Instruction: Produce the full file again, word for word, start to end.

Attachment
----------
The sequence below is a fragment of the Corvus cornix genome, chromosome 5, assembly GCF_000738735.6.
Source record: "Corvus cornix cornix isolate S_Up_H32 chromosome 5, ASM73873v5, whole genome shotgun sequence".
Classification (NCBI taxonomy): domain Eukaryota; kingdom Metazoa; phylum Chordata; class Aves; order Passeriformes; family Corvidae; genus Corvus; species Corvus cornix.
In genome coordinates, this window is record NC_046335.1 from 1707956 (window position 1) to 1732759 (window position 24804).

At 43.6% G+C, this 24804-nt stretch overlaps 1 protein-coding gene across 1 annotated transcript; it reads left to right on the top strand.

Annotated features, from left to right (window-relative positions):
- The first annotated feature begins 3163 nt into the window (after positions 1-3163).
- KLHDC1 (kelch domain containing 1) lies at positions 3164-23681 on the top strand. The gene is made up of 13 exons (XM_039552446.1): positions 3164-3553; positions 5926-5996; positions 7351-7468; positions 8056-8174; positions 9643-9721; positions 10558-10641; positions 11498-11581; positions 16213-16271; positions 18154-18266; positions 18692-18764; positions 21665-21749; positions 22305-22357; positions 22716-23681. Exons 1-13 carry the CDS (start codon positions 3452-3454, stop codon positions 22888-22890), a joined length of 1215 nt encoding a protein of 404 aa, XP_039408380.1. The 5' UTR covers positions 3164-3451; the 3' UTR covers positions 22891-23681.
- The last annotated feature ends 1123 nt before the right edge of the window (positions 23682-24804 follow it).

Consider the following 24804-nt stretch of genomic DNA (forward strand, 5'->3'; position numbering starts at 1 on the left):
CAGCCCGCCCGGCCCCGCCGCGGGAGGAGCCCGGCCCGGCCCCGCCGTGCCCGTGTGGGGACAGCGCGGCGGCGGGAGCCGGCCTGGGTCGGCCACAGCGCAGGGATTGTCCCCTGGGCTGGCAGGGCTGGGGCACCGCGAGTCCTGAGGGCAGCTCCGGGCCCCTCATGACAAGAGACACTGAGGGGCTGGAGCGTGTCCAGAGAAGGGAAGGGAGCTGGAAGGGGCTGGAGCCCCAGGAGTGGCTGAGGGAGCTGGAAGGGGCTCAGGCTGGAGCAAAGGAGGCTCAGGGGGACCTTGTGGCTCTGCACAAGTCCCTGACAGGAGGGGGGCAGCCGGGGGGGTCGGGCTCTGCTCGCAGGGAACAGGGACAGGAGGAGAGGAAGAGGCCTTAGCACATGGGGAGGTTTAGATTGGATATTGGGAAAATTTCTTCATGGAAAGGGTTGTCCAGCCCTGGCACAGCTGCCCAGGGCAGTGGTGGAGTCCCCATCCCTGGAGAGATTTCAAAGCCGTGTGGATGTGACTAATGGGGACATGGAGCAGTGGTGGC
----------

The sequence below is a fragment of the Corvus cornix genome, chromosome 5, assembly GCF_000738735.6.
Source record: "Corvus cornix cornix isolate S_Up_H32 chromosome 5, ASM73873v5, whole genome shotgun sequence".
Classification (NCBI taxonomy): domain Eukaryota; kingdom Metazoa; phylum Chordata; class Aves; order Passeriformes; family Corvidae; genus Corvus; species Corvus cornix.
In genome coordinates, this window is record NC_046335.1 from 1707956 (window position 1) to 1732759 (window position 24804).

At 43.6% G+C, this 24804-nt stretch overlaps 1 protein-coding gene across 1 annotated transcript; it reads left to right on the top strand.

Annotated features, from left to right (window-relative positions):
- The first annotated feature begins 3163 nt into the window (after positions 1-3163).
- KLHDC1 (kelch domain containing 1) lies at positions 3164-23681 on the top strand. The gene is made up of 13 exons (XM_039552446.1): positions 3164-3553; positions 5926-5996; positions 7351-7468; positions 8056-8174; positions 9643-9721; positions 10558-10641; positions 11498-11581; positions 16213-16271; positions 18154-18266; positions 18692-18764; positions 21665-21749; positions 22305-22357; positions 22716-23681. Exons 1-13 carry the CDS (start codon positions 3452-3454, stop codon positions 22888-22890), a joined length of 1215 nt encoding a protein of 404 aa, XP_039408380.1. The 5' UTR covers positions 3164-3451; the 3' UTR covers positions 22891-23681.
- The last annotated feature ends 1123 nt before the right edge of the window (positions 23682-24804 follow it).

Consider the following 24804-nt stretch of genomic DNA (forward strand, 5'->3'; position numbering starts at 1 on the left):
CAGCCCGCCCGGCCCCGCCGCGGGAGGAGCCCGGCCCGGCCCCGCCGTGCCCGTGTGGGGACAGCGCGGCGGCGGGAGCCGGCCTGGGTCGGCCACAGCGCAGGGATTGTCCCCTGGGCTGGCAGGGCTGGGGCACCGCGAGTCCTGAGGGCAGCTCCGGGCCCCTCATGACAAGAGACACTGAGGGGCTGGAGCGTGTCCAGAGAAGGGAAGGGAGCTGGAAGGGGCTGGAGCCCCAGGAGTGGCTGAGGGAGCTGGAAGGGGCTCAGGCTGGAGCAAAGGAGGCTCAGGGGGACCTTGTGGCTCTGCACAAGTCCCTGACAGGAGGGGGGCAGCCGGGGGGGTCGGGCTCTGCTCGCAGGGAACAGGGACAGGAGGAGAGGAAGAGGCCTTAGCACATGGGGAGGTTTAGATTGGATATTGGGAAAATTTCTTCATGGAAAGGGTTGTCCAGCCCTGGCACAGCTGCCCAGGGCAGTGGTGGAGTCCCCATCCCTGGAGAGATTTCAAAGCCGTGTGGATGTGACTAATGGGGACATGGAGCAGTGGTGGC